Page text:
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Laborer electrocuted upon contacting an energized conveyor in Kentucky, May 31, 1991.

Morgantown, WV: U.S. Department of Health and Human Services, Public Health Service, Centers for Disease Control, National Institute for Occupational Safety and Health, FACE 91-22, 1992 Feb; :1-9
The case of a 59 year old male laborer who was electrocuted while painting a section of support steel for a conveyor system was investigated. The employer was a subcontractor installing structure and equipment inside an automotive parts assembly facility under construction. The victim was painting a section of support steel. Welders continued the fabrication of the facility. The victim was painting from a battery powered single man lift. The lift was plugged into a receptacle through an extension cord to charge the batteries. The 55 foot extension cord had the mechanical ground prong removed and had a poorly made splice. Two hours before the accident the victim told his supervisor that he had been receiving shocks from the conveyor. Several minutes prior to the accident the worker again stated he was receiving shocks from the equipment but again they were dismissed as insignificant. Moments later the painter was seen slumped in his chair on the lift. One of the welders (the victim's son) received a shock when he touched the victim. It was not possible to determine the source of the electrical energy to the conveyor, since equipment and materials were removed from the site before the investigation. It was recommended that thorough investigations be conducted immediately when a worker reports receiving mild electrical shocks; that effective electrical grounding be provided for all conductive assemblies and structures during the installation of conveyor systems; and that all electrically powered tools and equipment prior to and periodically during their use at the worksite be inspected.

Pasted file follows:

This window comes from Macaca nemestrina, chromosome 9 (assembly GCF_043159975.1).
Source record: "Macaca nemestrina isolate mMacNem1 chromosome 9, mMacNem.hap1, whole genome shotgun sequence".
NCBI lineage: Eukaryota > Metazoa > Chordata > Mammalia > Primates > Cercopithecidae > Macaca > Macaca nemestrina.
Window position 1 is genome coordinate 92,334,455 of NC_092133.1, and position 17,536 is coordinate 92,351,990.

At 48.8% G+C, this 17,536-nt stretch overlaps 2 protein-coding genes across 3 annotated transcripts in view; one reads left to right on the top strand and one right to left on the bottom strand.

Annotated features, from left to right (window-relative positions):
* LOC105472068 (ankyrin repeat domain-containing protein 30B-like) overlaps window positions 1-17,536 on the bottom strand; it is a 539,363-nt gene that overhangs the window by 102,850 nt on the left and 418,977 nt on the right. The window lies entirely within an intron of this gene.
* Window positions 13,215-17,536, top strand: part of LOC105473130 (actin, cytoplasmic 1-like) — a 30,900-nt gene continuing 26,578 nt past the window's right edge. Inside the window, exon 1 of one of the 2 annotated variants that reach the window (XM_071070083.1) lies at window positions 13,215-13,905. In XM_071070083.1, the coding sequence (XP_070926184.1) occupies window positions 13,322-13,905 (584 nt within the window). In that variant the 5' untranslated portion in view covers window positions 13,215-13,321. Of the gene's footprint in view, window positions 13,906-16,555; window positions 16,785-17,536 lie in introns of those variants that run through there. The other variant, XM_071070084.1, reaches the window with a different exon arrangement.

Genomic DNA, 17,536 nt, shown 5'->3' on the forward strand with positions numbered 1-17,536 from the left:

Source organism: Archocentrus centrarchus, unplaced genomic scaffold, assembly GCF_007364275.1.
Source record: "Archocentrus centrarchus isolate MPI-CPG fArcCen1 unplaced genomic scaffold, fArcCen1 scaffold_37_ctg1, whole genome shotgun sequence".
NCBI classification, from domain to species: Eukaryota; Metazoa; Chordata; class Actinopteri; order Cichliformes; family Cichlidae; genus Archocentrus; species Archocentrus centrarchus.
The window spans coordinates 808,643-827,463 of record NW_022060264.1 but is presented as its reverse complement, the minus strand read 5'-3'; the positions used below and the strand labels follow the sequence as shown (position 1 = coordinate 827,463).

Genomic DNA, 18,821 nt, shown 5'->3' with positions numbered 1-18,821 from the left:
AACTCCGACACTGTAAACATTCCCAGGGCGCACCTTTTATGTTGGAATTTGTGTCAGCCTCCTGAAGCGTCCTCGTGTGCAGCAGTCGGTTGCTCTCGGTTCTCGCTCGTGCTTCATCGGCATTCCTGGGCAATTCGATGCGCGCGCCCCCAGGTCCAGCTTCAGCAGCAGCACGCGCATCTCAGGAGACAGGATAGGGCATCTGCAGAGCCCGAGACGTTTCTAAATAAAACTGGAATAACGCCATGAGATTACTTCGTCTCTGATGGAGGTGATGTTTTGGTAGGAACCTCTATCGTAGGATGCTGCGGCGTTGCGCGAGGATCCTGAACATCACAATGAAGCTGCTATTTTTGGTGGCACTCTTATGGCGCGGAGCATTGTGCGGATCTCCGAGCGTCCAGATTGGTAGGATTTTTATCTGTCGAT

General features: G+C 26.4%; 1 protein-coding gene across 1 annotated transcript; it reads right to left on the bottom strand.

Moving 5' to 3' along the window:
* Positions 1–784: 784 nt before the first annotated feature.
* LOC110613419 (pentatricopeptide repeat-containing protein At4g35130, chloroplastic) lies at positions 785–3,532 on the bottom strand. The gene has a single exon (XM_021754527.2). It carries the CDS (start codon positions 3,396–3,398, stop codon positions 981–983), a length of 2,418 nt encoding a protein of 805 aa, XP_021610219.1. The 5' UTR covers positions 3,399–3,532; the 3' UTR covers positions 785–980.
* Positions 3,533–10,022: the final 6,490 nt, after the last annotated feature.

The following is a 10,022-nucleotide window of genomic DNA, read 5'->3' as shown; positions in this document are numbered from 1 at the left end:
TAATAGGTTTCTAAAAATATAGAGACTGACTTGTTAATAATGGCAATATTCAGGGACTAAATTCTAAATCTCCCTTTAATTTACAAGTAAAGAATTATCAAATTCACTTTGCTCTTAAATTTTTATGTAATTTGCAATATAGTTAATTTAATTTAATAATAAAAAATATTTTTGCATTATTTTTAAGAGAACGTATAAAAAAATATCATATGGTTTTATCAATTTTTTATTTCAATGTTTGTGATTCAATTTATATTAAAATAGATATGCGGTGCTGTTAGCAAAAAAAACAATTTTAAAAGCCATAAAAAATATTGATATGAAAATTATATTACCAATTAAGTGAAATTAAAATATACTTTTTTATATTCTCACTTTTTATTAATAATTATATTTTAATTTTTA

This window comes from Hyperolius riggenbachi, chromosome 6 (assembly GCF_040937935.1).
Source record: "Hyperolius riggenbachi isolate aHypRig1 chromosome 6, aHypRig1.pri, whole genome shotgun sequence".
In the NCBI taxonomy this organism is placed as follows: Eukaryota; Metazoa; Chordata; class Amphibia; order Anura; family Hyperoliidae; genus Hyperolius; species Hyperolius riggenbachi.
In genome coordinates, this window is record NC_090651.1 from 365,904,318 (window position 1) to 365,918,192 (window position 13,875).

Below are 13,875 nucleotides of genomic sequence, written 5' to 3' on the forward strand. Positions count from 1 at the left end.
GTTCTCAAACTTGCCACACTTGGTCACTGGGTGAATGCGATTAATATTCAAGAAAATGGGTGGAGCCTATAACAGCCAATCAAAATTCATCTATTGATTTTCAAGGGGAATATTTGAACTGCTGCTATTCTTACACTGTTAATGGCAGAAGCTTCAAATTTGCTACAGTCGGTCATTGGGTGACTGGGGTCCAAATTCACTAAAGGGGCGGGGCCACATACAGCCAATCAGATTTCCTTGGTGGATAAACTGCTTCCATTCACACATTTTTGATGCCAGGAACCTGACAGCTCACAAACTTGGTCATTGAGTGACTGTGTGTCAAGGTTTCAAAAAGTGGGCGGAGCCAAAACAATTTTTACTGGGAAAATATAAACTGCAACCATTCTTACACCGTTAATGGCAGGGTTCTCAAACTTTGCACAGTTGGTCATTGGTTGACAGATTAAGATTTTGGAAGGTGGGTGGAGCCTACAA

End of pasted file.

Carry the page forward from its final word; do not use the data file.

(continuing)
NIOSH-Author; Region-4; FACE-91-22; Accident-analysis; Work-practices; Construction-industry; Electrical-hazards; Electrical-shock; Construction-Search
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Field Studies; Fatality Assessment and Control Evaluation
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National Institute for Occupational Safety and Health
Page last reviewed: September 2, 2020
Content source: National Institute for Occupational Safety and Health Education and Information Division